What is transit data (and a bus ride) worth?

October 28, 2014 at 10:15 pm

TransLink, the regional transportation agency in metro Vancouver, BC, is preparing to roll out its Compass Card program, which is intended to replace a variety of fare payment methods on the region’s trains and buses.

Much like other cities which use fare payment technology by Cubic Transportation Systems, the launch has been beset with difficulties, forcing delay upon delay in the $194 million program. Chicago readers will be familiar with every possible complaint in the Ventra program, which is operated by the same company. My own experience with Ventra was fairly positive, but I encountered many times when the card would not scan, took too long to process (leading to delays), or over-charged for a trip. There are also other complaints: the $5 card fee makes it more difficult for social service organizations to assist low-income residents, the $0.75 fare increase for a single ride ticket, and so on.

Compass card readers have been added to all doors on buses.

Compass card readers have been added to all doors on buses.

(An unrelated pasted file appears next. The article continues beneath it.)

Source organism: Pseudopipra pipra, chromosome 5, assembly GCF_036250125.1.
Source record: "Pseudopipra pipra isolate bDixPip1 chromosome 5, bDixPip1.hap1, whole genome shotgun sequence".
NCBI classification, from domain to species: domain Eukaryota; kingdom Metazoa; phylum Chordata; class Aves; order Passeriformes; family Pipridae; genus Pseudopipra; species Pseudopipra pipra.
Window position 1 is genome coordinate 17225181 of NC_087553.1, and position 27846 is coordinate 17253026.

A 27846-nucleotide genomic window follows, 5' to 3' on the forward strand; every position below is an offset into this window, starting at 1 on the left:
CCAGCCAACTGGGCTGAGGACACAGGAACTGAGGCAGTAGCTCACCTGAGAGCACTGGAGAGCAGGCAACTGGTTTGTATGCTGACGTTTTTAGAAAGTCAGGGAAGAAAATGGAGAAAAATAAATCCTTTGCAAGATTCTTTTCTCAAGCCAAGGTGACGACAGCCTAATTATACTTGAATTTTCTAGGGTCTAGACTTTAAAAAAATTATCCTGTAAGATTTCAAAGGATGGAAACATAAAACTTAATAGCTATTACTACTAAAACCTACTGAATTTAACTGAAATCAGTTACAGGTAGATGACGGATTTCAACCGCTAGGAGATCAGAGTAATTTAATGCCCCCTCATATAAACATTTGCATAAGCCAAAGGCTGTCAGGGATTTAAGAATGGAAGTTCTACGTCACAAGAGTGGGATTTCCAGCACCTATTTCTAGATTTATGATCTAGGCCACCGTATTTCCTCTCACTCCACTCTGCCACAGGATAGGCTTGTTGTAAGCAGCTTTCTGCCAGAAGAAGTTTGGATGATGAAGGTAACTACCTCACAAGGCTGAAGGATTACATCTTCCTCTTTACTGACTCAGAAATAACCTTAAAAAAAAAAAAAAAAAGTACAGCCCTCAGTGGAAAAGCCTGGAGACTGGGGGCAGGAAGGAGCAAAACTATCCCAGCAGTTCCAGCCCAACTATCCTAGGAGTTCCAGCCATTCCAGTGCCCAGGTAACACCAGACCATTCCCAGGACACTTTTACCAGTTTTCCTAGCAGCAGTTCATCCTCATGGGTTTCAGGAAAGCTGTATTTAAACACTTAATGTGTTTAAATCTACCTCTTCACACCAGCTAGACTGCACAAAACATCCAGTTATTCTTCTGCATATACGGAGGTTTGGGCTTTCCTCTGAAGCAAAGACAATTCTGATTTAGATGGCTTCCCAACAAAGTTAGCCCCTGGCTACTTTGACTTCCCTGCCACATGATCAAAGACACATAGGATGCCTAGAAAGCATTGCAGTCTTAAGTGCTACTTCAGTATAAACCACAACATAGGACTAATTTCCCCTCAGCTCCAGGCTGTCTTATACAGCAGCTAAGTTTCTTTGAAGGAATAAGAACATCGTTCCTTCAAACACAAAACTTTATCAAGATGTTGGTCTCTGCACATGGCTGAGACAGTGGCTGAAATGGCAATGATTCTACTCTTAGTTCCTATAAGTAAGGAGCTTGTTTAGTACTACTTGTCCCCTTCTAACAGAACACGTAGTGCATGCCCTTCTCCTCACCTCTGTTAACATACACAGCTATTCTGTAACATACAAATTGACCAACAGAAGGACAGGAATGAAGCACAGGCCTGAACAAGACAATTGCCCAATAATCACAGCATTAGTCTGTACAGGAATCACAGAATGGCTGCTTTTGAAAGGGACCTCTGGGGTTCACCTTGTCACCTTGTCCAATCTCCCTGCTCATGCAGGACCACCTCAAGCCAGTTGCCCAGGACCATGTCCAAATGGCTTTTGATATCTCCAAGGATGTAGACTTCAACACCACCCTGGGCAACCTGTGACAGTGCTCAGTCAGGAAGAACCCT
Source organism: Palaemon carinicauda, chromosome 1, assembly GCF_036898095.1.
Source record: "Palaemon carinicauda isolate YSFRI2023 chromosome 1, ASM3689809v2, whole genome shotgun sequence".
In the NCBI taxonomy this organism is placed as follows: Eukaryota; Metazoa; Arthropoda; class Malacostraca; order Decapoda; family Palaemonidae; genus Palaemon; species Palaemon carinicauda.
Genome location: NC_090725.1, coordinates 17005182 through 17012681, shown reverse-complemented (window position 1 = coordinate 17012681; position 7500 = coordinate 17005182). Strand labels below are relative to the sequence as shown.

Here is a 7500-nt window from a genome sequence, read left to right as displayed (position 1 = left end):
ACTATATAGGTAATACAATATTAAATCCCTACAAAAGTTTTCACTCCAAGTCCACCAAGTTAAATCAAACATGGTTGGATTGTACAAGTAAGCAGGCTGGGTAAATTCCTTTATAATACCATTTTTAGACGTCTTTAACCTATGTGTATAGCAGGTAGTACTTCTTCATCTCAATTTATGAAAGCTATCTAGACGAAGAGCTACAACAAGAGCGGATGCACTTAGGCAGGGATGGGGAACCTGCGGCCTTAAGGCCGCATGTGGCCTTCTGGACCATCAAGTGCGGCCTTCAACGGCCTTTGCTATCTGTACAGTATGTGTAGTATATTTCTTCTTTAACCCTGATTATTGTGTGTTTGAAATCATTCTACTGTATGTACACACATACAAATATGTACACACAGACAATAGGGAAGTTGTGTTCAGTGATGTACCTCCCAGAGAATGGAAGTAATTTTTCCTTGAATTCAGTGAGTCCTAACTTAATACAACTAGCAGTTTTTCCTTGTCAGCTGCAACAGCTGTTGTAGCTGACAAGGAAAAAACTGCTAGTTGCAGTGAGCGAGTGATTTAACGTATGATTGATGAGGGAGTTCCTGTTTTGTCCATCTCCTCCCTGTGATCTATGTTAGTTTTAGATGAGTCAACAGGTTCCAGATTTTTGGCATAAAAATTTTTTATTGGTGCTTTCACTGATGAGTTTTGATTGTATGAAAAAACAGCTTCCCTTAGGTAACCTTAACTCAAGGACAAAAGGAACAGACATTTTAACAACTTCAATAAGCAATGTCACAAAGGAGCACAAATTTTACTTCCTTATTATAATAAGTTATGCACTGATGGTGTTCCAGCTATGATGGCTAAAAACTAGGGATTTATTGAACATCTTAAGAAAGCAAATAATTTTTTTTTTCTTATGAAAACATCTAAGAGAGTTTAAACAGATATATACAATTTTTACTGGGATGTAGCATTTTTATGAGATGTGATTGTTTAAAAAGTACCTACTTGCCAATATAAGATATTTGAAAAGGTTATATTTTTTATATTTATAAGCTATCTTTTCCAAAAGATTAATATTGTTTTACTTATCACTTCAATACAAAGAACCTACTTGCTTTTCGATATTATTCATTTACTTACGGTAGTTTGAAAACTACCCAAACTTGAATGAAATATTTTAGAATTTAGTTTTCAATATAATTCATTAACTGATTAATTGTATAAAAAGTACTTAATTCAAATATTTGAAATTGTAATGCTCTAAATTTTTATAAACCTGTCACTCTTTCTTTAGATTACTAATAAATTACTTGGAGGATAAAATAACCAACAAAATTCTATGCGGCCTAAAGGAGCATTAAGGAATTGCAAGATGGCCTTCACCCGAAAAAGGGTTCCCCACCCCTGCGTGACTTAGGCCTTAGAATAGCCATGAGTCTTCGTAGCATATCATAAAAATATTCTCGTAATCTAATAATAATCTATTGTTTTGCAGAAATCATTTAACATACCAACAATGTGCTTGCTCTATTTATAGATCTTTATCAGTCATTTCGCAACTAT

Compass promised to be even more difficult, requiring users to tap their card when getting on and off of a transit vehicle. This is not as cumbersome when travelling via rail, which tends to cover longer distances, but it is definitely problematic on buses, where egress is sort of like stepping off the vehicle and the station at the same time. There are no turnstiles to pass through or agents to help with any issues with the card. But TransLink would require tapping-off because some of Vancouver’s buses run across fare zone boundaries.

Vancouver regional zone map. Source: TransLink.

I can think of a handful of buses that pass through more than one fare zone, but I personally don’t find it fair that TransLink requires passengers to pay for multiple zones on bus trips. Another city that uses a vast and complex zone-based fare system, London, charges a flat £1.45 for all bus journeys regardless of length or the number of zones traversed. Not only does this eliminate requiring passengers to tap-out, but it is also more fair considering that journeys by bus are, in my Vancouver experience, more prone to getting stuck in traffic and much slower than rail travel.